He realized, of course, that the trick which had laid suspicion
upon him would greatly delay the discovery of the truth, but little
did he guess to what vast proportions had the results of the villainy
of Astok of Dusar already grown.
Even as he emerged from the mouth of the passage to look across
the foothills in the direction of Aaanthor, a Ptarth battle fleet
was winging its majestic way slowly toward the twin cities of
Helium, while from far distant Kaol raced another mighty armada to
join forces with its ally.
He did not know that in the face of the circumstantial evidence
against him even his own people had commenced to entertain suspicions
that he might have stolen the Ptarthian princess.
He did not know of the lengths to which the Dusarians had gone to
disrupt the friendship and alliance which existed between the three
great powers of the eastern hemisphere--Helium, Ptarth and Kaol.
How Dusarian emissaries had found employment in important posts in
the foreign offices of the three great nations, and how, through these
men, messages from one jeddak to another were altered and garbled
until the patience and pride of the three rulers and former friends
could no longer endure the humiliations and insults contained in
these falsified papers--not any of this he knew.
Nor did he know how even to the last John Carter, Warlord of Mars,
had refused to permit the jeddak of Helium to declare war against
either Ptarth or Kaol, because of his implicit belief in his son,
and that eventually all would be satisfactorily explained.
And now two great fleets were moving upon Helium, while the Dusarian
spies at the court of Tardos Mors saw to it that the twin cities
remained in ignorance of their danger.
War had been declared by Thuvan Dihn, but the messenger who had
been dispatched with the proclamation had been a Dusarian who had
seen to it that no word of warning reached the twin cities of the
approach of a hostile fleet.
For several days diplomatic relations had been severed between
Helium and her two most powerful neighbors, and with the departure
of the ministers had come a total cessation of wireless communication
between the disputants, as is usual upon Barsoom.
But of all this Carthoris was ignorant. All that interested him
at present was the finding of Thuvia of Ptarth. Her trail beside
that of the huge banth had been well marked to the tunnel, and was
once more visible leading southward into the foothills.
As he followed rapidly downward toward the dead sea-bottom, where
he knew he must lose
Ten minutes later she was being whisked through the crowded streets toward the railway station.Page 18
He hated to give up the kingship, though, so again he struggled to free himself; but a sudden torturing pressure upon his vertebra brought an agonized "ka-goda!" from his lips.Page 27
Like a deer he bounded along the narrow trail until, filled with the excitement of his news, he burst into a native village several miles above the point at which Tarzan and his pack had stopped to hunt.Page 44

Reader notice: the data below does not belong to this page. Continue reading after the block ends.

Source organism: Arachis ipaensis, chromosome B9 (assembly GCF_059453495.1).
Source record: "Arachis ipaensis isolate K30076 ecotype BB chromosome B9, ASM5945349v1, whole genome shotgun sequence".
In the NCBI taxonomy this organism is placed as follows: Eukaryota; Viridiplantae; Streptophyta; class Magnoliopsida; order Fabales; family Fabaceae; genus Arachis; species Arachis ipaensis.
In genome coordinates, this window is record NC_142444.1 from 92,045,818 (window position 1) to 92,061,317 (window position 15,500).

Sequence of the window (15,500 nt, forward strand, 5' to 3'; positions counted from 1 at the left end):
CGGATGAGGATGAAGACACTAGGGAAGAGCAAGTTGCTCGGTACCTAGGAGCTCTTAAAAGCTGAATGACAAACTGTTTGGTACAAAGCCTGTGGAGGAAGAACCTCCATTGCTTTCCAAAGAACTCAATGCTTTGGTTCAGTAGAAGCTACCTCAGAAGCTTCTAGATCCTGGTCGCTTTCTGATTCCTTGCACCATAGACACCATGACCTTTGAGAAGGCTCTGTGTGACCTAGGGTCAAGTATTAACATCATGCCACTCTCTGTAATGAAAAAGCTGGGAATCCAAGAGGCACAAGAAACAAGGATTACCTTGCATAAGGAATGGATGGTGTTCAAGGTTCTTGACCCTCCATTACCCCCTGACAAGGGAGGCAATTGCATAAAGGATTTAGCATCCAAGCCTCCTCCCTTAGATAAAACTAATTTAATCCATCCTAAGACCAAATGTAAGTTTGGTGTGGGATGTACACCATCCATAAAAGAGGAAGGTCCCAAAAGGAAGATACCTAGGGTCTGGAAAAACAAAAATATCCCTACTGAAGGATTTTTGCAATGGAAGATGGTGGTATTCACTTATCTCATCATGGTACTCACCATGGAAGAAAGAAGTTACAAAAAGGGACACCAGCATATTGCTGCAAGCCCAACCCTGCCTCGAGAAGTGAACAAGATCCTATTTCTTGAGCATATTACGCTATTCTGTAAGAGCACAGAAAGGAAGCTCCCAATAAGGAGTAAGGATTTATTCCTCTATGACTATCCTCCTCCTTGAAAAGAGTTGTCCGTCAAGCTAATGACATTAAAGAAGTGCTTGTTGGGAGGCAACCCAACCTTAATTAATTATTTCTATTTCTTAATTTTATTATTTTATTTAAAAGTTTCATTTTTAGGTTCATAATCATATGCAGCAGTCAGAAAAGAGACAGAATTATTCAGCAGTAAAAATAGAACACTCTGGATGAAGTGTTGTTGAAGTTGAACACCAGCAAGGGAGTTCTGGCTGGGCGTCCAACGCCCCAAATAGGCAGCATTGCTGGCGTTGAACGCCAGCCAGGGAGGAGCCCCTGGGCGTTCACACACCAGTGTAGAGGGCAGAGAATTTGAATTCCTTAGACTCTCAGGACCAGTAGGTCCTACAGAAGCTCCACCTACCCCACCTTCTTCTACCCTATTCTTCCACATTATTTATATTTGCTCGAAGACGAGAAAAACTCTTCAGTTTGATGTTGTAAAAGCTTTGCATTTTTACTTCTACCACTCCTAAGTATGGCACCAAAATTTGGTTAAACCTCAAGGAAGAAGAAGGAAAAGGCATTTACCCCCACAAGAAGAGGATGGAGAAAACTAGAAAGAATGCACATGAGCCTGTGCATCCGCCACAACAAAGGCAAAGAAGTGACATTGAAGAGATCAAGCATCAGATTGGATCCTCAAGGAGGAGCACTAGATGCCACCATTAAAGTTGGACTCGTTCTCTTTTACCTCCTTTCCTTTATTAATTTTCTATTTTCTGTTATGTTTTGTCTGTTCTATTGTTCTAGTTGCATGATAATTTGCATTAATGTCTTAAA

the shelter of their huts.Page 46
" For a moment there was silence.Page 47
All the balance of.Page 48
The chief, a wicked-looking fellow with the sharp-filed teeth that often denote the cannibal, received him with apparent friendliness.Page 52
As he lay, thinking furiously on every possibility of self-salvation, there came to his sensitive nostrils a faint and a familiar scent.Page 69
Tarzan knelt near the faintly moving lips.Page 75
So Tarzan accepted the invitation of old M'ganwazam, insisting, however, that he much preferred sharing a hut with some of the younger men rather than driving the chief's old wife out in the cold.Page 76
Who could it be that took such pains to conceal his approach? As the presence came within reach of him the ape-man bounded lightly to the opposite side of the hut, his spear poised ready at his side.Page 78
Rokoff said it was yours.Page 86
ape you call 'husband,' what it means to interfere with the plans of Nikolas Rokoff.Page 95
This, she felt, would solve the question of transportation to the sea could she but launch the huge, unwieldy craft.Page 102
After Jane Clayton, with rifle levelled at the breast of Rokoff, had succeeded in holding him off until the dugout in which she had taken refuge had drifted out upon the bosom of the Ugambi beyond the man's reach, she had lost no time in paddling to the swiftest sweep of the channel, nor did she for long days and weary nights cease to hold her craft to the most rapidly moving part of the river, except when during the hottest hours of the day she had been wont to drift as the current would take her, lying prone in the bottom of the canoe, her face sheltered from the sun with a great palm leaf.Page 106
When he had rested and bound up his wounded leg he started on in pursuit of the drifting canoe.Page 124
You two treated us like dogs, and if you think we got any love for you you better forget it.Page 142
It was after dark that the five men returned to the camp on the east shore.Page 144
A sleepy sailor kept a poor vigil upon the Cowrie's deck, while in the cabin below Schneider paced up and down arguing with Jane Clayton.